Cloak & Dagger’s first season featured a grand, but predictable, comic book-y plot, but the real draw of the show was the thoughtful characterization that came from the time the series spent focusing on Tyrone and Tandy’s lives as “regular” young people.
Despite their racial differences and disparate economic statuses, they were both struggling to find their way through a world trying to hold them back.
Fleshing out Tyrone (Aubrey Joseph) and Tandy’s (Olivia Holt) humanity made their eventual turn to straight-up superheroism that much more interesting, and in the show’s second season, Cloak & Dagger’s wasting no time in getting right back into their early days of learning to work together as a team.
It really can’t be overstated how Tyrone and Tandy saving New Orleans from being destroyed by the Roxxon Corporation was the least interesting part of Cloak & Dagger’s first season. It was the kind of culmination of events that you expect from a show about teen superheroes, but the more personal, human arcs Cloak & Dagger focused on gave its leads a surprising depth.
After being framed for killing a police officer, Tyrone’s now hiding in the abandoned church where Tandy once squatted, and following a reconciliation with her mother, Tandy’s moved back home in an attempt to have something closer to a normal life. On their own, and in different ways, each of them has found a way to develop a better grasp of what their abilities are and how to use them, which is a sharp contrast to the ways in which they’re both now living in situations that keep them feeling off balance.
Though Tandy loves her mother and being able to get back into ballet, something about “normal” living makes her long for the days when she could be fully free to roam on her own and take things as she needed them. It’s not that she doesn’t understand the structured nature of society or is even fully uncomfortable with it, but she can’t help but butt up against those moments where trying to succeed by pushing limits is frowned upon by others.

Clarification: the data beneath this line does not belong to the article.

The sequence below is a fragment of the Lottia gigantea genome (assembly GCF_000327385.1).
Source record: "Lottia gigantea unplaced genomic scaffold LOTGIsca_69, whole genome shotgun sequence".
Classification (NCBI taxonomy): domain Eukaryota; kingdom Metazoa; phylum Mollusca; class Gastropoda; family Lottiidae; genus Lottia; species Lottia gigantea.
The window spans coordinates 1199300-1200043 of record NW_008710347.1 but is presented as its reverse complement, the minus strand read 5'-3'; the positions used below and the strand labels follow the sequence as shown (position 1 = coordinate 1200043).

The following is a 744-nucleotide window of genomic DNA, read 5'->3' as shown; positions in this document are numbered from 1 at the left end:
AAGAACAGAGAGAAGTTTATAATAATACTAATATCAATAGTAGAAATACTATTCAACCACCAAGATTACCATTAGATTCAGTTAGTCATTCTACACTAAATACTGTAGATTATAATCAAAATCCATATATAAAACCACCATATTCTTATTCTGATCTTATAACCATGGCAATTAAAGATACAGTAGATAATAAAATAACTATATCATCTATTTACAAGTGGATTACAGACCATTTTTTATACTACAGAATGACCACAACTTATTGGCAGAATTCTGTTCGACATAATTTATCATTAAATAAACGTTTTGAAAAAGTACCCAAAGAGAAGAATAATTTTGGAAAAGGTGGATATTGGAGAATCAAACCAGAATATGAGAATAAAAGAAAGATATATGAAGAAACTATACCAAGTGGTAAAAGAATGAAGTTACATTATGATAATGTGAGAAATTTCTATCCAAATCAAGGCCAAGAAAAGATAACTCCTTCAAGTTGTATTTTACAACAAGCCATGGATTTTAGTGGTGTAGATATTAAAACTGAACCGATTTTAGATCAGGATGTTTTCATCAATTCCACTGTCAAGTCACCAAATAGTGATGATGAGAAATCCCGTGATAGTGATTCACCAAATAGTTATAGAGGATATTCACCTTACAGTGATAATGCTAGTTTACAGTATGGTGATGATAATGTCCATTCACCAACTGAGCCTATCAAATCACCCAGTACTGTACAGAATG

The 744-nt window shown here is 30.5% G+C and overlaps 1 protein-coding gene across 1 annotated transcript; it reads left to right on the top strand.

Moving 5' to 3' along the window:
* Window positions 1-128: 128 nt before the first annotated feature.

In contrast, Tyrone longs for the order and reliability that holds the outside world together, because, in an ideal world, that order would result in his exoneration and let him return to his friends and family. Despite their reasons and feelings coming from different places, both teens deal with them in exactly the way any young metahumans would: They go out looking to get into some vigilante trouble. But in doing so, they both learn that emotionally lashing out with their powers under the auspices of doling out justice doesn’t always end well for people.
In the season two premiere, Tyrone ends up almost being killed while robbing a drug house to provide evidence to the police, and Tandy inadvertently makes the life of an emotionally abused woman more complicated and difficult when she tries to get involved. Initially, neither of them is open with the other about their extracurricular activities, and learning the truth hurts them both because, on some level, they understand they’re far better off as a team.
It’s the kind of realisation that any good group of superpowered friends patrolling for crime would come to eventually, but with Cloak & Dagger it feels much more like another reworking of Tyrone and Tandy’s dynamic in Marvel’s comics, which was infused with problematic racial overtones.
Rather than framing Tyrone as the embodiment of addictive darkness who relies on Tandy’s light to stave off his internal demons, Cloak & Dagger’s second season opens up with the idea that both kids are dealing with the damage that can come from pulling too inward on yourself — or losing complete control and acting out without thinking.
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But Cloak & Dagger is still a Freeform cape show, which means that it’s got to spend at least some time setting up this season’s larger villain conflict, and the first episode does it carefully with the return of detective Brigid O’Reilly (Emma Lahana), who’s suffering from the trauma of having seemingly died during the first season.
In the final moments we saw of O’Reilly last time, she was emerging from the swamp after having been exposed to both the Lightforce and Darkforce and then being shot, meaning that it’s only a matter of time before she gets ahold of her own newfound powers and becomes Mayhem.
Cloak & Dagger doesn’t seem to be too terribly concerned with rushing to get to that point in its heroes’ stories, though, and that’s probably going to end up being for the best.